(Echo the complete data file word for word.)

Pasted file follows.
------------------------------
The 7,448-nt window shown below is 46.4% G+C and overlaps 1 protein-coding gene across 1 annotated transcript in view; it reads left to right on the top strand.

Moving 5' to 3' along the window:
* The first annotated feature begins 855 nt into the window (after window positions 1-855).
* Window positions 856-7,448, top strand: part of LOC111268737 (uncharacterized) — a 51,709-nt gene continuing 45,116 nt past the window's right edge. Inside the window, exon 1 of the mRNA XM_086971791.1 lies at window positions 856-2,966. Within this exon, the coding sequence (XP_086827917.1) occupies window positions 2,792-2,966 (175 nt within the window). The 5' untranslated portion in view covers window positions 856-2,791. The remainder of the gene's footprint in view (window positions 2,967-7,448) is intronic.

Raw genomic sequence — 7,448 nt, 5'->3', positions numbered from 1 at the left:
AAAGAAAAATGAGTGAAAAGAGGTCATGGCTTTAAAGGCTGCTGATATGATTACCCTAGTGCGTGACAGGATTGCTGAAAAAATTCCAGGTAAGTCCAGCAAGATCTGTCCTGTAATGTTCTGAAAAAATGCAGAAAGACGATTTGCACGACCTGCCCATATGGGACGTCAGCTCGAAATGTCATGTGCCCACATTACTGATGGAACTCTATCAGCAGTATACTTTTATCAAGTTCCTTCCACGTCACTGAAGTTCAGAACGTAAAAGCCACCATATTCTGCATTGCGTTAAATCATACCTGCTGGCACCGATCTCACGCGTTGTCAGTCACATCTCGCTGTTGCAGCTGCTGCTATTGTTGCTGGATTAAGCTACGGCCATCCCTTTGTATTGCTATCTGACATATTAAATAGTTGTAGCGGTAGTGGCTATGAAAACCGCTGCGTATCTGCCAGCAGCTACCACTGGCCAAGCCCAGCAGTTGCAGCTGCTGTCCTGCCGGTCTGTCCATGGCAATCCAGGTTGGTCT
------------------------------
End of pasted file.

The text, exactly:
The 7,448-nt window shown below is 46.4% G+C and overlaps 1 protein-coding gene across 1 annotated transcript in view; it reads left to right on the top strand.

Moving 5' to 3' along the window:
* The first annotated feature begins 855 nt into the window (after window positions 1-855).
* Window positions 856-7,448, top strand: part of LOC111268737 (uncharacterized) — a 51,709-nt gene continuing 45,116 nt past the window's right edge. Inside the window, exon 1 of the mRNA XM_086971791.1 lies at window positions 856-2,966. Within this exon, the coding sequence (XP_086827917.1) occupies window positions 2,792-2,966 (175 nt within the window). The 5' untranslated portion in view covers window positions 856-2,791. The remainder of the gene's footprint in view (window positions 2,967-7,448) is intronic.

Raw genomic sequence — 7,448 nt, 5'->3', positions numbered from 1 at the left:
AAAGAAAAATGAGTGAAAAGAGGTCATGGCTTTAAAGGCTGCTGATATGATTACCCTAGTGCGTGACAGGATTGCTGAAAAAATTCCAGGTAAGTCCAGCAAGATCTGTCCTGTAATGTTCTGAAAAAATGCAGAAAGACGATTTGCACGACCTGCCCATATGGGACGTCAGCTCGAAATGTCATGTGCCCACATTACTGATGGAACTCTATCAGCAGTATACTTTTATCAAGTTCCTTCCACGTCACTGAAGTTCAGAACGTAAAAGCCACCATATTCTGCATTGCGTTAAATCATACCTGCTGGCACCGATCTCACGCGTTGTCAGTCACATCTCGCTGTTGCAGCTGCTGCTATTGTTGCTGGATTAAGCTACGGCCATCCCTTTGTATTGCTATCTGACATATTAAATAGTTGTAGCGGTAGTGGCTATGAAAACCGCTGCGTATCTGCCAGCAGCTACCACTGGCCAAGCCCAGCAGTTGCAGCTGCTGTCCTGCCGGTCTGTCCATGGCAATCCAGGTTGGTCT